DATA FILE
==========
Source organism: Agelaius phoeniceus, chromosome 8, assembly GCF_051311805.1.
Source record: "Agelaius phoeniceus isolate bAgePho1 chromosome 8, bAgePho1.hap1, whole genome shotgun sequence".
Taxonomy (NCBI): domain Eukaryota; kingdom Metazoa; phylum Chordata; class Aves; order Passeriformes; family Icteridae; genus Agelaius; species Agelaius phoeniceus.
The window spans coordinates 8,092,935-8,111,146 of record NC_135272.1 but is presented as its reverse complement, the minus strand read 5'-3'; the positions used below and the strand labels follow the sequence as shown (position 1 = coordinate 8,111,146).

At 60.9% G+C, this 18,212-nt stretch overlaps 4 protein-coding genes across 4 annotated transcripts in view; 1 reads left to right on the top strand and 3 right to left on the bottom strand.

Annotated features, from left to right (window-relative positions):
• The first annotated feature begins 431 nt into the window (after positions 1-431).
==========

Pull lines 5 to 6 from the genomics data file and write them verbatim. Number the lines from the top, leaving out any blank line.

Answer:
At 60.9% G+C, this 18,212-nt stretch overlaps 4 protein-coding genes across 4 annotated transcripts in view; 1 reads left to right on the top strand and 3 right to left on the bottom strand.

Annotated features, from left to right (window-relative positions):